Leading; I just deal with it

Discussion in 'Handloading and Reloading' started by Lee Q. Loader, Sep 7, 2022.

  1. P Flados

    P Flados Member

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    I have fought leading a bunch, but I have kept working at it until I eliminated the problem. Usually leading problems have been from poor fit.

    Getting the right fit can require bigger bullets and/or different expander plugs.

    With the exception of 223, everything I load uses cast. This is mostly handguns with rifles being AR-15s and a 357 Mag lever gun. For the rifles I only use powder coat and none were any problem at all with respect to barrel leading.

    I can generally use tumble lube for mild to lighter mid range loads. For warmer mid range and full power magnum type stuff, I powder coat.

    This has worked for a lot of guns and loads. The stouter stuff includes, 327 Fed, 357 Mag, 357 Max, 357 AR Max, 44 Mag, 7 TCU, 30 Herrett, 30-30, 300 BO.

    Note that I have had leading issues even with powder coat. I struggled with my first attempt at 9mm until I fixed both bullet diameter and made a custom larger expander plug.
     
    Last edited: Sep 9, 2022
  2. Russ57

    Russ57 Member

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    My leading problems were in the cylinder throats. When wet with solvent it wasn't visible. A stainless brush spun in a cordless drill made it quick and easy to address.

    Is the Lewis lead remover worth buying? Or put another way, what is your method for dealing with leading/fouling in the forcing cone area?
     
  3. doubleh

    doubleh Member

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    I went to powder coating my bullet sometime ago and seem to have eliminated leading when using them but still have a bunch of the lubed variety to shoot up. I have had little leading with my cast bullets that I lubed and sized properly but I also have a good supply of bought bullets and for that reason I keep bronze bore brushes wrapped with Chore Boy strands for those calibers. I check for lead after each shooting session with purchased bullets and pretty well know what I will find. Chore Boy makes quick work of getting rid of leading. As to 22 rimfire I have been shooting it in quite a selection of guns over a very long time span and have never encountered any leading. I Do NOT wipe the lube off, even when shooting up the supply of those nasty S&K Magazine things I bought during the Obama years. I did carry a small hand towel to wipe my hands on when shooting it. It wasn't as nasty as packing wheel bearings by hand but close or so it seemed.
     
    Last edited: Sep 10, 2022
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  4. Frulk

    Frulk Member

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    The LLR is a cheap ‘just in case’ investment for someone who shoots a lot of lead. I have the attachments for various calibers and find them easy and effective to use. Brownells bought them out and sells them now.
     
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  5. CoalCrackerAl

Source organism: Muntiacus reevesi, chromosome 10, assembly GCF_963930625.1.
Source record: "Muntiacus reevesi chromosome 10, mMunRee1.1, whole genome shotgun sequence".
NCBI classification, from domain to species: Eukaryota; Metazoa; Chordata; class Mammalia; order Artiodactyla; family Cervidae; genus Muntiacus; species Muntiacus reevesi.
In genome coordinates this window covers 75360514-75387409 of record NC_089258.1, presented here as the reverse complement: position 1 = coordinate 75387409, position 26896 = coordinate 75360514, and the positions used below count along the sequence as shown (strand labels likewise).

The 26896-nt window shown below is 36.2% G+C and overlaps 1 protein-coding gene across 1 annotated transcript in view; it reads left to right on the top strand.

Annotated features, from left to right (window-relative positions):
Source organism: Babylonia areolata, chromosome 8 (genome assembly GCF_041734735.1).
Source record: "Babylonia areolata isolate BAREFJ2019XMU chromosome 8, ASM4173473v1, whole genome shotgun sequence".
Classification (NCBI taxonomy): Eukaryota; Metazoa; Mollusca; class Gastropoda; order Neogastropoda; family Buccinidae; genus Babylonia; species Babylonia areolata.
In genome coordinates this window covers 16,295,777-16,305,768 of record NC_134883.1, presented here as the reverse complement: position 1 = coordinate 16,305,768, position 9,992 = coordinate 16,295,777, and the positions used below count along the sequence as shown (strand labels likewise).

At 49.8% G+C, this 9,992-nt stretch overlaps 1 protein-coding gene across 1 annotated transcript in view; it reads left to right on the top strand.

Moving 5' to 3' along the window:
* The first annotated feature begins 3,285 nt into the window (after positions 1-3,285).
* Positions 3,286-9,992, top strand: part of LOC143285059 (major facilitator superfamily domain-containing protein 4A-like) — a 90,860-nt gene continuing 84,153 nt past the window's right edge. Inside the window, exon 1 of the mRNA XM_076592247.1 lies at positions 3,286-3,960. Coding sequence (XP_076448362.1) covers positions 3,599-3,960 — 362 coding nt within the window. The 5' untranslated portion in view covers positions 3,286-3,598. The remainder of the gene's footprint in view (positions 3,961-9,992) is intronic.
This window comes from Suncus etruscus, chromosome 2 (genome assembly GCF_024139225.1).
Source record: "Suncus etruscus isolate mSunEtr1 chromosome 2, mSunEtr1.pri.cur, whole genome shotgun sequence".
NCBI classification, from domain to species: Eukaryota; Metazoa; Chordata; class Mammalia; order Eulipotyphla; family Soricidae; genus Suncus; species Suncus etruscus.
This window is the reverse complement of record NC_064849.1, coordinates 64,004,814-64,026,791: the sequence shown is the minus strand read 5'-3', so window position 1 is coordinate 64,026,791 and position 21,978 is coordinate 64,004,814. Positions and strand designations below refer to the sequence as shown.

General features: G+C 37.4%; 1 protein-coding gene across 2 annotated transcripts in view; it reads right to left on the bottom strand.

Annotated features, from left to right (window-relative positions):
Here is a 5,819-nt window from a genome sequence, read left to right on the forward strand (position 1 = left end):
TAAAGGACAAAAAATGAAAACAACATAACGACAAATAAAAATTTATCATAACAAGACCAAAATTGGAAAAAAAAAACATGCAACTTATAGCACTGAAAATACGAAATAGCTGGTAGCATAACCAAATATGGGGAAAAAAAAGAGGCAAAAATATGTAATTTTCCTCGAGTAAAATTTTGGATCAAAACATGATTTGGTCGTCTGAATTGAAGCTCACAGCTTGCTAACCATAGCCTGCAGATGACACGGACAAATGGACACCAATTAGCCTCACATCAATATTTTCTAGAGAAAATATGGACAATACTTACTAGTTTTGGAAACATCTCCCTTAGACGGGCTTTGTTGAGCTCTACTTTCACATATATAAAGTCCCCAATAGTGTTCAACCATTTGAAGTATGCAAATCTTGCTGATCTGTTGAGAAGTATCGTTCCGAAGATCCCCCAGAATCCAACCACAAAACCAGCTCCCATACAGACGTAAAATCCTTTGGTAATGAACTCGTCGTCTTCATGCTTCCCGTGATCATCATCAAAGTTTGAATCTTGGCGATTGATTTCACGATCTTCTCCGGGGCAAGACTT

CoalCrackerAl Member

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    I have leading in my Canik's with .356 coated cast. Im going load some 125 grain .358 cast and see how they work.
     
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  6. GeoDudeFlorida

    GeoDudeFlorida Member

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    Time. Time is your best friend when it comes to lead, copper, wax, vinyl and any other kind of fouling removal. I use a cotton swab wet, not soaked, with Shooters Choice lead remover and coat the chambers, bore and forcing cone, then walk away. 20 minutes. Make a cup of coffee, play chase with the dogs, take a walk around the woods - something for 20 minutes. Come back and clean normally with Hoppes. No lead - No problem.
     
  7. Tallinar

    Tallinar Member

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    If the gun and load are shooting accurately and happen to be leading, I don’t care. Just clean it.

    If the gun shoots poorly with my cast bullets and it is leading, then I investigate for out of spec throats, etc.

    Either way, I don’t care about it like I used to. Life’s too short to investigate every single minute issue.
     
  8. Pottimus

    Pottimus Member

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    Thanks for the pictures, 41 Mag. I hear about it, worry about it, look for it. but obviously have not seen it...that I know of.
     
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  9. 41 Mag

    41 Mag Member

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    I got some heavy cast for my 41 years ago. Thought that they would be THE thing for some feral hogs. Was at the range working up a load and noted that after the first cylinder things were much more dramatic than should have been.

    After round 8 recoiled fat more than it should have a quick check left me amazed at the tinsel dangling from the muzzle. I dumped the cylinder and peered down the muzzle to find I effectively had a smooth bore. It took nearly two full weekends working on it to get the grooves all cleaned out and the corners of the lands all nice and square again.

    I sorta got away from the idea of cast for quite a while after that, but came back around in '06. Since then I've learned a ton, but am still just in the minor leagues compared to a bunch of folks out there.
     
  10. .45Coltguy

    .45Coltguy Member

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    I tackled any leading issues I may have had in two different ways. First was to clean the .45 Colt bores the same as getting wad residue out of my shotgun barrels. A 50-50 mix of Hoppes #9 and Kroil. Wet swab it, let set for 20 minutes or so and presto! Clean. The other way in my handguns[.45 Colt and .357], coated bullets from Missouri or T & B bullets and load 'em mid range. No leading to speak of and easy to clean. Seems to work in my Henry's as well.
     
  11. Shivahasagun

    Shivahasagun Member

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    I've heard M92 bores are typically oversize.
     
  12. wcwhitey

    wcwhitey Member

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    Yes it is if you have a severe lead problem. If it’s just usual or mild leading I use these. The stainless circular brush is great for cleaning after shooting lead. Brass for easy cleaning, the stainless for leading. They expand quite a bit and do a nice job on the forcing cone.